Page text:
The first is a more experience-based evaluation that I’d call the “it” factor. As an investor, after you’ve met with hundreds of startup founders and prospective entrepreneurs, you begin to get a sense of what you’re looking for in the person across the table from you and if they have “it” – the “it” being the total sum of what it takes to go through the startup process and emerge with a product or service that has the potential to be truly meaningful (which usually means: profitable at scale).

diet - connerThe second dimension for evaluating team members comes from the work of a change expert named Daryl Conner and the research his firm ODR did a couple of decades ago. Conner and ODR observed hundreds of successful people and documented a set of attributes shared among them:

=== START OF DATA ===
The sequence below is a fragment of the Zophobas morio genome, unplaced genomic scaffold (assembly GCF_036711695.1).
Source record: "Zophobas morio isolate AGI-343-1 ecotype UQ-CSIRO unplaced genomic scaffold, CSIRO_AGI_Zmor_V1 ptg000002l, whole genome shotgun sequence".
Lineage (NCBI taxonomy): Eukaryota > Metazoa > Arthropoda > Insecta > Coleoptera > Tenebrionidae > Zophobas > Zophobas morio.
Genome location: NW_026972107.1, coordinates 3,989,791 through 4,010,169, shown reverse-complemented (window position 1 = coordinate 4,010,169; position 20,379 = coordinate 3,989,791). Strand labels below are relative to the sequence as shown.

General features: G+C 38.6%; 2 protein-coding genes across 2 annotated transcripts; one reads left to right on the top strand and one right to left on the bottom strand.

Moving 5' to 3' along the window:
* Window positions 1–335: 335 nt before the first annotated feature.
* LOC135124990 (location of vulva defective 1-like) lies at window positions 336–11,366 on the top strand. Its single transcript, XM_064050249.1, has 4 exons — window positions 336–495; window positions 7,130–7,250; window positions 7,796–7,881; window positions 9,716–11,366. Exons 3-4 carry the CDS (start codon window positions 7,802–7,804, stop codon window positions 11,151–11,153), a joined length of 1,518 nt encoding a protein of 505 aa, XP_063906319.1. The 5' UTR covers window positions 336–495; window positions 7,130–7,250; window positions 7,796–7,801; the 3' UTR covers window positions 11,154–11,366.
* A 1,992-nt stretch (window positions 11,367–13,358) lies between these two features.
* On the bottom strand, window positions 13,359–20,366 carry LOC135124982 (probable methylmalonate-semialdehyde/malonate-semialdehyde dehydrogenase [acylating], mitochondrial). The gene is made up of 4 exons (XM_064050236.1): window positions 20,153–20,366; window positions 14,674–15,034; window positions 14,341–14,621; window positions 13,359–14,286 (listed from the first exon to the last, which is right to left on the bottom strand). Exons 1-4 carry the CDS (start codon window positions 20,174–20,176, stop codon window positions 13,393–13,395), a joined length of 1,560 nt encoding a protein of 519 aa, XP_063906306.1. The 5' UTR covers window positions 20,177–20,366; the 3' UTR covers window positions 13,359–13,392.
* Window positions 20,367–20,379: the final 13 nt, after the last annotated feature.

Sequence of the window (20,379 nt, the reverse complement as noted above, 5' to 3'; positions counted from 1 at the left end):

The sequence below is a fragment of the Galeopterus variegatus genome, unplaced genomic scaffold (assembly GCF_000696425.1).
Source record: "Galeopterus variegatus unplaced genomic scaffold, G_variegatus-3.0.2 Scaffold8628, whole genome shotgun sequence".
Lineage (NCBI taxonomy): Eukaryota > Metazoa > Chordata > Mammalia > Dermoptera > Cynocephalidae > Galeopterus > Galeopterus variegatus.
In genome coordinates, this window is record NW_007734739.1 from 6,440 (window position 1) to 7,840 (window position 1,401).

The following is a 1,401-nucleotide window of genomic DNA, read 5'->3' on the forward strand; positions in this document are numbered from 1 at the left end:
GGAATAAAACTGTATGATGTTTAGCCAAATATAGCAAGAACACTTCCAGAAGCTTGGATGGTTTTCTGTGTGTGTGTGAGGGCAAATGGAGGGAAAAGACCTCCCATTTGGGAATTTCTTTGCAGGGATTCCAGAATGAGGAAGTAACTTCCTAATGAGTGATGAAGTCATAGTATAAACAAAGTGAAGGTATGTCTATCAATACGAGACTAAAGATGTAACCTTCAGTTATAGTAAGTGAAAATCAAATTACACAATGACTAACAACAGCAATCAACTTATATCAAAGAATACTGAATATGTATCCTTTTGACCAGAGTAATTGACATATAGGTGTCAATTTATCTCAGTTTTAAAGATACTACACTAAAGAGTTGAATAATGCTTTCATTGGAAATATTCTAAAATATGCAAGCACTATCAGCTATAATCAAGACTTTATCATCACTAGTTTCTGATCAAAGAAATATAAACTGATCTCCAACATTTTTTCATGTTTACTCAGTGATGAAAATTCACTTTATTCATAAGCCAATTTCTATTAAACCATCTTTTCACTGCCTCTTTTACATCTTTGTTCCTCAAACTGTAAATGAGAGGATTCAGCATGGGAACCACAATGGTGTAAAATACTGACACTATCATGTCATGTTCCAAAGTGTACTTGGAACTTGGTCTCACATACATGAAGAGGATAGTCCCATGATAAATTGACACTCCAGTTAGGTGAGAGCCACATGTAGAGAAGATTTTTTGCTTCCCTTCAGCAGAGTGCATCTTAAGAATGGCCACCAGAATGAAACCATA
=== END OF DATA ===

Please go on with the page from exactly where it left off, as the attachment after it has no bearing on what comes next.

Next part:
• positive,
  • proactive,
  • focused,
  • flexible, and
  • organized

Taken together, Conner referred to the people who possessed these attributes as “resilient.” To the ODR list, I’ve personally added a sixth attribute of a moral code. Besides the main reason that working with people who have a moral code matters to me, it also helps me to remember the attributes together as a single exaggerated acronym: PPOOFF!

Which, in my mind, is mental noise that is made in your head if the team lacks the potential to stand up to these attributes. If they don’t, well then “ppooff” …there goes your chances of the venture being a success, as far as the investor is concerned.

So there you have it. That’s my meaning for the words composing the DIET acronym.

Good Impact Investing Requires DIET and Exercise